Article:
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Sins of the inbox
Before we cancel in-person meetings forever, can we make email less annoying?
Back when I was a more patient and optimistic human (i.e., before I had spent years as an editor), I could not have fully comprehended what a colleague in the business shared over drinks. “It’s not the job that gets me,” she said. “It’s the emails.”
I thought of this again as that special brand of commentary surfaced in my feeds, in which we take a philosophical approach to the pandemic by pointing out isolation as a source of valuable life lessons. Here’s a popular one: now that many people are working remotely, we’re opining that the meetings we used to sit though could’ve been accomplished by email. But is more email really a way to improve our lives?
Of course, email is just like any other tool of modern working life: Slack, Google Docs, social media, offices with open floor plans. Not horrible in themselves, unless we make them horrible. My peeves, like yours, are subjective. And that’s OK. But as a person who works remotely with a team of colleagues in the hundreds, I feel qualified to expound on email gone wrong.
Have you sent or received “Hi there” emails? These are otherwise productive messages between colleagues that begin with “Hi there,” and they’re so common (I've probably sent them myself in the past) I’m willing to accept that I’m in the minority here. I nervously came out against “Hi there” on Twitter a while back. “If you know me, it feels patronizing. If you don’t know me, it feels awkwardly over-familiar,” I said at the time—and people agreed.
“I’d rather have no greeting than ‘Hi there,’” said longtime BSR critic Cameron Kelsall, who knows a thing or two about email.
In my opinion, there’s nothing wrong with jumping in after a “hi” or “hey" if you know the addressee. But as soon as you top your email with “Hi there,” I’m asking myself why, if you’re going with the two-word greeting, you’re not using my name—and why you sound like a pediatrician with too many patients.
Subject line sins
Part of the problem with email is the sheer volume of it. I like to think that some people who send superfluous emails just don’t realize firsthand how many emails are flying around. I have systems in place to manage the volume, like addresses and folders that I open, read, and respond to on a dedicated day of the week; or frequent reminders to the writers I work with about the subject lines that help me sort and track everything.
But a battalion of people are always working against the righteous cause of cogent subject lines. Instead of a brief, informative title for their missive alerting me to its contents (amid the 30 other emails I will receive in that hour), these folks prefer a single inscrutable word, introducing their message with subject lines like “pitch,” “review,” or “hello.” Do they think theirs is the only email arriving today?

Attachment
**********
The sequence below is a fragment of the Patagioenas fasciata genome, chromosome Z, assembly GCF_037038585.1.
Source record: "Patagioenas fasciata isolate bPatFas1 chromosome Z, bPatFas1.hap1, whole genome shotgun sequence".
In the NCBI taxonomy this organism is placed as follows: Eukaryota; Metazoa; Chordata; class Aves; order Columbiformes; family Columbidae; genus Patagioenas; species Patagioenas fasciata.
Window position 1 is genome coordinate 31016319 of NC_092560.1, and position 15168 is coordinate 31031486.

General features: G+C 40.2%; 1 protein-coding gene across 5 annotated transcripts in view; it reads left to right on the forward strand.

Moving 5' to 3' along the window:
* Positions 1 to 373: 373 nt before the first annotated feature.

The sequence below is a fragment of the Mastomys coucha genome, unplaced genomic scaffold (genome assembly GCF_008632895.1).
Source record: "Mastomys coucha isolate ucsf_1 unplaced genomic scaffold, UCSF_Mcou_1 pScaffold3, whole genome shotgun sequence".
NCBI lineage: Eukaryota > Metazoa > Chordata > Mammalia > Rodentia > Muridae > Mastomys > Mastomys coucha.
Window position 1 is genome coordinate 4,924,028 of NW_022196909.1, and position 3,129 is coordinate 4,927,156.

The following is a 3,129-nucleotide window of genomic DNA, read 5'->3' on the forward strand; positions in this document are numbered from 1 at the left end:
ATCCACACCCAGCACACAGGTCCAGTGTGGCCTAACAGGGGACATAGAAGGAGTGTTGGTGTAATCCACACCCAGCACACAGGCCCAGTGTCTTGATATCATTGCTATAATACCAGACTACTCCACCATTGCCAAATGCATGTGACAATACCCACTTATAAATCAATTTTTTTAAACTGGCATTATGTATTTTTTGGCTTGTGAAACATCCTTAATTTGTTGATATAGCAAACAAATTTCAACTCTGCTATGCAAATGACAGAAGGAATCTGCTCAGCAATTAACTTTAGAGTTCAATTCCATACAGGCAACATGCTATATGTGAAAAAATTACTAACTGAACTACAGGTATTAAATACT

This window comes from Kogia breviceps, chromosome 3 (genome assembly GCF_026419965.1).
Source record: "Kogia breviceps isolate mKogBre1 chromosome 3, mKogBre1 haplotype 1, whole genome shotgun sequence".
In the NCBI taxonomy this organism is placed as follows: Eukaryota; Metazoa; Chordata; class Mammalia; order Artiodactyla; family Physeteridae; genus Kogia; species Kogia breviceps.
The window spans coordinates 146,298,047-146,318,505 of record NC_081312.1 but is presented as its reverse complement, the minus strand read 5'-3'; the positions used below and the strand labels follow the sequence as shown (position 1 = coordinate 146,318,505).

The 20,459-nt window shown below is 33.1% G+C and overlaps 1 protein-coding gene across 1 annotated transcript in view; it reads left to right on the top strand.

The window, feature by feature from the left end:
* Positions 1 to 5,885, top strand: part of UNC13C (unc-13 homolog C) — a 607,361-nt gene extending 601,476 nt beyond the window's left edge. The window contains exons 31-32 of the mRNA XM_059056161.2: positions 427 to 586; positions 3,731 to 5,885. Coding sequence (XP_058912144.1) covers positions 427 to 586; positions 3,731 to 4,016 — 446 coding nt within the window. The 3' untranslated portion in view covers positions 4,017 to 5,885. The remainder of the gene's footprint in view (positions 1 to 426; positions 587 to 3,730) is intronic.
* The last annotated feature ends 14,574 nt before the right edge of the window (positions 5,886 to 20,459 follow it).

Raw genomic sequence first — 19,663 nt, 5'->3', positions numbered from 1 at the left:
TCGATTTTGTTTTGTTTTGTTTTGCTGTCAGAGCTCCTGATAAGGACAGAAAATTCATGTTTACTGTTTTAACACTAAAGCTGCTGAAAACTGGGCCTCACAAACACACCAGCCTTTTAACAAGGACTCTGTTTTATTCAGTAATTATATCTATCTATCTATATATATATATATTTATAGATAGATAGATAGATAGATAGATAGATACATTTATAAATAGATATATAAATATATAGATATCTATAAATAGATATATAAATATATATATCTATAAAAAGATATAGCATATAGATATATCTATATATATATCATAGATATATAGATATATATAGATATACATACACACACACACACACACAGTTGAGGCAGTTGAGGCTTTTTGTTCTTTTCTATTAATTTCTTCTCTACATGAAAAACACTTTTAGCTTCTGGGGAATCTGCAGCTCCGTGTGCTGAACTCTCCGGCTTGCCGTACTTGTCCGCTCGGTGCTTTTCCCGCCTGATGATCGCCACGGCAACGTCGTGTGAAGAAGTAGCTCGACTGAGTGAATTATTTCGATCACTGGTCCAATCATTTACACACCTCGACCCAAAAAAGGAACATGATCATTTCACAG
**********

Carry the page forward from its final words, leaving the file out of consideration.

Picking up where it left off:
And instead of underselling their message with meaningless one-word titles, some folks go the opposite route: emails that consist of a whole sentence in the subject line, and nothing at all in the body. This, to me, is a profound misuse of the medium. An email is not a text message or a sticky-note. If you’ve got something to say, don’t drop the recipient into a blank when she actually opens the email, making her hit reply just to figure out what you’re talking about.
If I’m working closely enough with people to divine their meaning or needs from a single sentence with no other explanation, those people have my number, or we’ve got a running chat. Others are welcome to send a proper email, not a decapitated line.
Speaking of email volume, let’s note one of the most pervasive and hopelessly irremediable failures of modern times—getting people to stop using CC when they should BCC.
I am far from the first person to point this out. I also realize that it is and always will be almost entirely futile to bring it up. I might as well try to clear all the stray cats off my block as ask people to stop sending group emails on an unnecessary CC. Especially if it’s a family email about potlucks or pictures of children, the CC guarantees an avalanche of notifications as everyone REPLIES ALL with two or three words. The only thing worse is a group text about planning a big brunch in the city.
All my email beefs up to this point are mere annoyances—matters of taste, ignorance, or laziness; or the human instinct to say it to 17 people instead of just one. But at least one email habit deserves jail time.
In my experience, it’s a fairly recent phenomenon. Instead of writing a catchy subject line or otherwise approaching you with relevance, some PR professionals write their first message to you with “Re” in the subject line, like this one from last week: “RE: Study finds Gen-Z will be Celebrating a Prolonged 4/20 This Year Amidst COVID-19.” Some have titles like “Re: Follow-up.”
They know exactly what they’re doing: snagging my busy eyes with something inane that looks like a conversation I am already involved in, when in fact I am not and never will be. It’s clever, completely amoral, and an instant, everlasting ticket to the spam folder.
The coronavirus lockdown will change us for a long time to come—maybe forever. If one of the changes is a permanent surge of emails, can we do it better?
Image description: a 2018 tweet from Awesomely Luvvie that reads “Jesus invented BCC so we don’t have to get inundated with 25 emails of ‘yes’ and ‘sure.’ PLEASE RESPECT JESUS AND USE BCC IN EMAILS YOU SEND TO A GROUP OF PEOPLE.”
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